It’s no wonder, then, that two of the most shop-intensive times of our lives are also two of life’s greatest transitions: getting married and having a baby. We go shopping — and visualize the future — as a means of preparation for these big transitions. These activities help people feel more control and less anxiety about the unknowns lying ahead.
“Some types of purchasing can serve a higher purpose,” says Sara Levin, a psychologist specializing in child development, who often counsels what she describes as “excited but overwhelmed” young parents. “Retail purchases can be helpful if the product inspires self-confidence and a sense of mastery.”
Whether it’s shopping for dorm equipment with your teenager or buying a special outfit to wear on vacation, the act of browsing and purchasing can help us anticipate, imagine, and mentally prepare.
Dressing for Success
When Annie moved from her small rural hometown to Boston for a new job, she admits she went overboard shopping for new clothes. “Everyone looked better than me,” she said. “I had to get new stuff. I know I should be judged by just my work, but I really felt so much better when I’d come in with a great outfit. It’s probably wrong that I wasn’t confident without getting new clothes, but it was true, and it still is something I think is important.”
What’s unusual isn’t that Annie purchased new clothing for her new job, city and lifestyle — what’s unusual is that she felt guilty about it. Who among us hasn’t purchased something for a special date, a new job or a big event?
Turns out that dressing appropriately not only increases our confidence, but may even help us perform better. In a study published by The Journal of Experimental Social Psychology, participants who were given white doctor’s coats were far more accurate on test of attentional focus and concentration (traits associates with physicians) than the control group that simply wore street clothes for the experiment.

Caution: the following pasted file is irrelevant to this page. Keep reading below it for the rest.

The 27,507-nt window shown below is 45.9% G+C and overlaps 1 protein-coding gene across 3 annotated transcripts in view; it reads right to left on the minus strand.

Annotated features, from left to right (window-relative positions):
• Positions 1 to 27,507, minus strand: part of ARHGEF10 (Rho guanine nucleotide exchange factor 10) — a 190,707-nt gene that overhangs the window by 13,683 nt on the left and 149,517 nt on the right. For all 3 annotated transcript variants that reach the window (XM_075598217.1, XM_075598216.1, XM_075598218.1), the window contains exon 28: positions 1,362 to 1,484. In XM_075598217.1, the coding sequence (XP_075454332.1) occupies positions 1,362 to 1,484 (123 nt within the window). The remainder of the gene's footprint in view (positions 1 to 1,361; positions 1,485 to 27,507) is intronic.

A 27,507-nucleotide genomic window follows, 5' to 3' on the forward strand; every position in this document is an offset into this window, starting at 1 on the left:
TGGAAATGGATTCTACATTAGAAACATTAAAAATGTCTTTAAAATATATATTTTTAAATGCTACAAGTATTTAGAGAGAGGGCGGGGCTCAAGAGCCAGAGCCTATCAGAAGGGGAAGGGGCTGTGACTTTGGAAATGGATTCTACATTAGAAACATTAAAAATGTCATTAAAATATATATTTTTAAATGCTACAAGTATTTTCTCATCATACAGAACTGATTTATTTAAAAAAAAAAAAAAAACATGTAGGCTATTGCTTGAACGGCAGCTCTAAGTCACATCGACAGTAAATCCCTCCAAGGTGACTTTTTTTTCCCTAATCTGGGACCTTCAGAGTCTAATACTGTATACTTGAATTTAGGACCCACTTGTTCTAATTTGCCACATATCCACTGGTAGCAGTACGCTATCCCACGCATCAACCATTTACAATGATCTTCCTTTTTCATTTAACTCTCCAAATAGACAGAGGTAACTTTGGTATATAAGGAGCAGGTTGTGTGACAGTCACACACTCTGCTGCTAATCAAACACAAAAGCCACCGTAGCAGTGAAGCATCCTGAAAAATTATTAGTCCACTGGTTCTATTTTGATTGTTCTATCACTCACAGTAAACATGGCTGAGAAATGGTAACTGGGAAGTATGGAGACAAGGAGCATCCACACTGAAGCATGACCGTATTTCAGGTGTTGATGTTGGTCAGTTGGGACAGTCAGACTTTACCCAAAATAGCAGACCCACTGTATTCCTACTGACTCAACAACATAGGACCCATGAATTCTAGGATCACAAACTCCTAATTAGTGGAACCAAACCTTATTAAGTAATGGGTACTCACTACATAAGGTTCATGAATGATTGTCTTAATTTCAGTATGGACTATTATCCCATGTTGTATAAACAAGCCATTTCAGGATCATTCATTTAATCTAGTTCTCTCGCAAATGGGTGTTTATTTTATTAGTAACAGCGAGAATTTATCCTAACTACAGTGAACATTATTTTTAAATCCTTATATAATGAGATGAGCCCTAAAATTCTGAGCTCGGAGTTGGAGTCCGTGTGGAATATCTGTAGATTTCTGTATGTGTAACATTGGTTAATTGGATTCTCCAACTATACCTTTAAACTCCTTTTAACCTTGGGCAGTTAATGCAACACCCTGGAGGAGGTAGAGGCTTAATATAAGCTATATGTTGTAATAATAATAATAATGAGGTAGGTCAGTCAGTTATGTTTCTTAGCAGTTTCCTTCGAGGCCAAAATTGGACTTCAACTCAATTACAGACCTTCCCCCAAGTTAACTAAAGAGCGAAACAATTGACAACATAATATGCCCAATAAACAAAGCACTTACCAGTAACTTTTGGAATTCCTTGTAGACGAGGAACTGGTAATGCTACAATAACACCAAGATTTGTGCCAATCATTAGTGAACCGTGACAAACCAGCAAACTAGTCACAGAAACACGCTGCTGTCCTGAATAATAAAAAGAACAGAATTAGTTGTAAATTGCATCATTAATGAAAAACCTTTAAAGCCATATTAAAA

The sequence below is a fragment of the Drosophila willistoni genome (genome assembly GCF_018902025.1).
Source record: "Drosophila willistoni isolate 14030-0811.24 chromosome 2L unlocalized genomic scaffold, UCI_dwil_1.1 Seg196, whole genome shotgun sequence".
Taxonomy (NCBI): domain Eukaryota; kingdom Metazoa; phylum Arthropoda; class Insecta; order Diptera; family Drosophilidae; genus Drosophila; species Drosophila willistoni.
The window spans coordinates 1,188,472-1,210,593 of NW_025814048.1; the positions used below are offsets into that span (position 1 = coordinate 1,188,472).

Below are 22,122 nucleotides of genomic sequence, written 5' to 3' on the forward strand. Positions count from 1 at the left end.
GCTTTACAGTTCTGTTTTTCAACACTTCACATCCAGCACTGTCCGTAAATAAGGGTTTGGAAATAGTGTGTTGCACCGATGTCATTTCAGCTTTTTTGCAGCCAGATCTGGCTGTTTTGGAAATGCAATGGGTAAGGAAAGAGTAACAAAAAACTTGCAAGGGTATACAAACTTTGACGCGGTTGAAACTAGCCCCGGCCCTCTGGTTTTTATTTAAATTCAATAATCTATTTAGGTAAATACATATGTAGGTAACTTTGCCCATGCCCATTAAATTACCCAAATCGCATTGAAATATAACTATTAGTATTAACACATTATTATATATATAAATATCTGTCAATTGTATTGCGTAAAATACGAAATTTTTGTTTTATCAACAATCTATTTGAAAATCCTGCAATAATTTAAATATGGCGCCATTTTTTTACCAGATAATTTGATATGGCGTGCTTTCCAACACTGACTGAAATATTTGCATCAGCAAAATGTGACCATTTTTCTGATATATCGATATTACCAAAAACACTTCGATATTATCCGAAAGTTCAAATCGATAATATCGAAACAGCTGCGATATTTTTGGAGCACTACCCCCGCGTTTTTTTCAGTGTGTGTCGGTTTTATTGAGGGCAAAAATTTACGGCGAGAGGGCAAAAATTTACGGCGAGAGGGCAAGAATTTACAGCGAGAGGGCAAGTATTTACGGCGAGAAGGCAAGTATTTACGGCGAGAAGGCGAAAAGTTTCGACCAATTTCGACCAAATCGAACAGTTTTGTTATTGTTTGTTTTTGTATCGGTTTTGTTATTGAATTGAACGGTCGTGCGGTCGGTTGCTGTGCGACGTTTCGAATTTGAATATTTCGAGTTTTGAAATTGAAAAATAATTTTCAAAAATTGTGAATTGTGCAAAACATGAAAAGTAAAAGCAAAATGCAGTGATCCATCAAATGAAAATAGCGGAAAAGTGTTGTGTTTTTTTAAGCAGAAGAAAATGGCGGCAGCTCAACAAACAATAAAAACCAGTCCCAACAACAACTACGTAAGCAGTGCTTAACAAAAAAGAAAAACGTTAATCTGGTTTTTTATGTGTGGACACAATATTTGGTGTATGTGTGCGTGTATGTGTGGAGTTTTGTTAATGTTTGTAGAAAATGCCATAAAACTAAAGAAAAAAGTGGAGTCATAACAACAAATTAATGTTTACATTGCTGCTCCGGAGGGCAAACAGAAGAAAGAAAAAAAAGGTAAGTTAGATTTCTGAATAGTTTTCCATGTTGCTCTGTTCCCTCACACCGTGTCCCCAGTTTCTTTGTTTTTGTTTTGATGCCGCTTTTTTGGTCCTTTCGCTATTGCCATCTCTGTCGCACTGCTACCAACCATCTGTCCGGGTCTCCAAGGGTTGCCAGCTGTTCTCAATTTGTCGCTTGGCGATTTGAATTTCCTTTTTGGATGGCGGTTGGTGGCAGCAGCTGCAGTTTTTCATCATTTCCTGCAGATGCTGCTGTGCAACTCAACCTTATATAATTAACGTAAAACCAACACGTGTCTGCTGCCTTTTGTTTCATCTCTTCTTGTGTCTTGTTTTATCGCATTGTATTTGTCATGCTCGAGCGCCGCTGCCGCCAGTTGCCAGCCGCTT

On the flip side, there’s proof that people can and do actually judge a book by its cover — or in this case, judge a person by their shoes. In a study published in the Journal of Research in Personality, participants were able to guess a person’s age, gender, income and agreeableness based solely on photographs of their shoes.
The Pleasure Boost of Creativity and Aesthetics
Jules, a young administrative assistant, prides herself on her taste. “I love decorating and styling outfits,” she told me. “The texture and colors — I can think of just the right thing to tie it together. It’s so fun.” Jules enjoys shopping for creative inspiration. She says she visits shops at least once a week. “It’s just fun to see what’s new, and it gives me ideas.”
Over the years, I’ve asked many consumers to describe products they love. The responses are often similar to how someone might describe a piece of beautiful, inspiring art. Jim, a 60-year-old businessman, showed me a birthday gift from his wife, an expensive Panerai watch that he’d craved for years. He made sure I noticed every detail, including the suppleness of the strap. He was clearly enraptured by the beauty and functionality of the watch. Some think that owning a luxury item is about status, but for many it’s more a deep appreciation of craftsmanship and design that enlivens the senses.